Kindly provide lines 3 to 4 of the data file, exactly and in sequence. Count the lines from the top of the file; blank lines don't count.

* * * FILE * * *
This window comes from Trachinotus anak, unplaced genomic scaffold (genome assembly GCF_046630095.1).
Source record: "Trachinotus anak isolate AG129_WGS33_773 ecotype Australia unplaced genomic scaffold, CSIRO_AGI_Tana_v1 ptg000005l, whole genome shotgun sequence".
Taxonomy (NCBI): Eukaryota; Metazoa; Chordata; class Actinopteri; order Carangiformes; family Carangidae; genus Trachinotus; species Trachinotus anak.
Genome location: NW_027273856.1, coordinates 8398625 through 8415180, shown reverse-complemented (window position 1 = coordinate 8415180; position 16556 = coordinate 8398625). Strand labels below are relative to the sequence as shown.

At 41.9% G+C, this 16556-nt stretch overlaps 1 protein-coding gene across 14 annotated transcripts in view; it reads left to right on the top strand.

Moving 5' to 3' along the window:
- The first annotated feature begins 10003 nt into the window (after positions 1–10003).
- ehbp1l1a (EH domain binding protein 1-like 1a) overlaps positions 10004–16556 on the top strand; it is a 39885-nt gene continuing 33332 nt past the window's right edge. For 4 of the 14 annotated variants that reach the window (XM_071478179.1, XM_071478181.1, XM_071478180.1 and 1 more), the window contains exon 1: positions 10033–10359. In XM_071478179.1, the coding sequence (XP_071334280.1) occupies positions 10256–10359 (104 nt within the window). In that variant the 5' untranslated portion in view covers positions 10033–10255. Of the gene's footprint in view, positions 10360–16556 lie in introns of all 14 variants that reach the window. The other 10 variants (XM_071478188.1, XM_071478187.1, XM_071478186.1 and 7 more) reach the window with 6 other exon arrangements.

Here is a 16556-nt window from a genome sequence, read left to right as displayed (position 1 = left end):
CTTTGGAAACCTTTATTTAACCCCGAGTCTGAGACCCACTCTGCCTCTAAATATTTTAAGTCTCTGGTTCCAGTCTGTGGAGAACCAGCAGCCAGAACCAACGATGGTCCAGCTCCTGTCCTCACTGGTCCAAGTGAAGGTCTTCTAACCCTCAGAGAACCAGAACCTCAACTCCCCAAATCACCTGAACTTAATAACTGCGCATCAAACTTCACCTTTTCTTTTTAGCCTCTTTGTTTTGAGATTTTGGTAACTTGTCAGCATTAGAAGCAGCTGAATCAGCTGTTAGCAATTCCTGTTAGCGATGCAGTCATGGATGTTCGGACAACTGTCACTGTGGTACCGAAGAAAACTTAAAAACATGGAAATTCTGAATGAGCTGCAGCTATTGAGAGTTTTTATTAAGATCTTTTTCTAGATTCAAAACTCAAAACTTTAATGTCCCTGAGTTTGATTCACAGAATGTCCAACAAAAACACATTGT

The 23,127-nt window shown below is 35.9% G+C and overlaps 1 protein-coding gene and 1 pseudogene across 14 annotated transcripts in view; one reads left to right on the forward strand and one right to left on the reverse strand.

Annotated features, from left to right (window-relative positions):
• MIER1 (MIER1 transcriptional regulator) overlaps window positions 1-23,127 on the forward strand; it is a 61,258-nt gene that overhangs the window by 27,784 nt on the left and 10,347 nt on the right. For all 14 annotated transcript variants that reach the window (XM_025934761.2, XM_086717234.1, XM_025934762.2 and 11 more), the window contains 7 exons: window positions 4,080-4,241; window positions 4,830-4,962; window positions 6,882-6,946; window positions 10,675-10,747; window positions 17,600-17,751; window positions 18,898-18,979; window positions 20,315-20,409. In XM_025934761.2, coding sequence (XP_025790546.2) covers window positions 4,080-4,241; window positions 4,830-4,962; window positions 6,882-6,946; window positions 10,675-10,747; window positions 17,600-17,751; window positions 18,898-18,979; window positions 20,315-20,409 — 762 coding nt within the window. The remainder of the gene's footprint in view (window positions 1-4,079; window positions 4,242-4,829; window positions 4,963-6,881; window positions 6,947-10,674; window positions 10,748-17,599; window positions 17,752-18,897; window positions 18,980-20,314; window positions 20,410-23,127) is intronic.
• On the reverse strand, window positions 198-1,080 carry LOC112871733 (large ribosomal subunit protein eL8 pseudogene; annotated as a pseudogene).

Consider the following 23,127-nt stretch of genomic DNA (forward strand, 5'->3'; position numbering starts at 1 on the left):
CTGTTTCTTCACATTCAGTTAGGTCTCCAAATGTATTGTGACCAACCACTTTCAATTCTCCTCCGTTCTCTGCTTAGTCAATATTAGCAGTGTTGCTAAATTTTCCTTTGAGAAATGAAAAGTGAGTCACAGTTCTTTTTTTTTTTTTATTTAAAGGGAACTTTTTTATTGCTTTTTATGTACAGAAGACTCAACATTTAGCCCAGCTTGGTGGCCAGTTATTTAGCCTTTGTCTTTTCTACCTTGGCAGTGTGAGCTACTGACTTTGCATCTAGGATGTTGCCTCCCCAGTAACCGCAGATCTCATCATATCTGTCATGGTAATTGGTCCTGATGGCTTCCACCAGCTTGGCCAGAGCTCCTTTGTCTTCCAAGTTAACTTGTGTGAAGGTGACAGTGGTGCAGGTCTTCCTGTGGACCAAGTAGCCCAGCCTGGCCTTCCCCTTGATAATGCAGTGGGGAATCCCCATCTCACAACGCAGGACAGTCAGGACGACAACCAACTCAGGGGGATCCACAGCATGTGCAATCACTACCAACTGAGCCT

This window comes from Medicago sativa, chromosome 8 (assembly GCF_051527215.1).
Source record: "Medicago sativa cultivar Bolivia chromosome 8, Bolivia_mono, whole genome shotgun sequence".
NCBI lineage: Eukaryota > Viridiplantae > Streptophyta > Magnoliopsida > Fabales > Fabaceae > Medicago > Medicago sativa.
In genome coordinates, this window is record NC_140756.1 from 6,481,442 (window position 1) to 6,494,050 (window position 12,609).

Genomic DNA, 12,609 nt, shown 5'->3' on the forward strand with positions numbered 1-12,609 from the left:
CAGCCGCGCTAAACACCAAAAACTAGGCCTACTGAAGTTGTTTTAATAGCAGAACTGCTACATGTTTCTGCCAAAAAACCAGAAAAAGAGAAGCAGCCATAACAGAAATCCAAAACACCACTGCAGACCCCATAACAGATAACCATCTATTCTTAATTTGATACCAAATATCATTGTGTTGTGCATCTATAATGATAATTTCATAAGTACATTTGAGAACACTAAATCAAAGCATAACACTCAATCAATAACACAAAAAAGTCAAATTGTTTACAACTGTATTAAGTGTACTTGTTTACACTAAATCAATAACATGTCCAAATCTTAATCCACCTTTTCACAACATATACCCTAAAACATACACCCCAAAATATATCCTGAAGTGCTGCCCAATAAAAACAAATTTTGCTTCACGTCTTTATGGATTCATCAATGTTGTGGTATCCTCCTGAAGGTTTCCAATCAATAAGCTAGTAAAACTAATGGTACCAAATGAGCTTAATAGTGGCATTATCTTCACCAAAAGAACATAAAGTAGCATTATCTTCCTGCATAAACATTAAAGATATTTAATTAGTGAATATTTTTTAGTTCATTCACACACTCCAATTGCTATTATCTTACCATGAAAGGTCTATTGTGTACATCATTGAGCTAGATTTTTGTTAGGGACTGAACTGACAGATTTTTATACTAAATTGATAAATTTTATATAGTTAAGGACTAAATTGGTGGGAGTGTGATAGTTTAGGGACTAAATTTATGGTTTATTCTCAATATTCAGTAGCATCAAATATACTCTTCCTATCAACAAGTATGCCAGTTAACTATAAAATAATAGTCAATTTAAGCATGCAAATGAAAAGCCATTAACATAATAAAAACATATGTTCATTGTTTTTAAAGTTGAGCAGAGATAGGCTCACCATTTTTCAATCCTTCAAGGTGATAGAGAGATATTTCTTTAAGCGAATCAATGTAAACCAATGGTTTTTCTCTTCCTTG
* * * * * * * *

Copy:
Taxonomy (NCBI): Eukaryota; Metazoa; Chordata; class Actinopteri; order Carangiformes; family Carangidae; genus Trachinotus; species Trachinotus anak.
Genome location: NW_027273856.1, coordinates 8398625 through 8415180, shown reverse-complemented (window position 1 = coordinate 8415180; position 16556 = coordinate 8398625). Strand labels below are relative to the sequence as shown.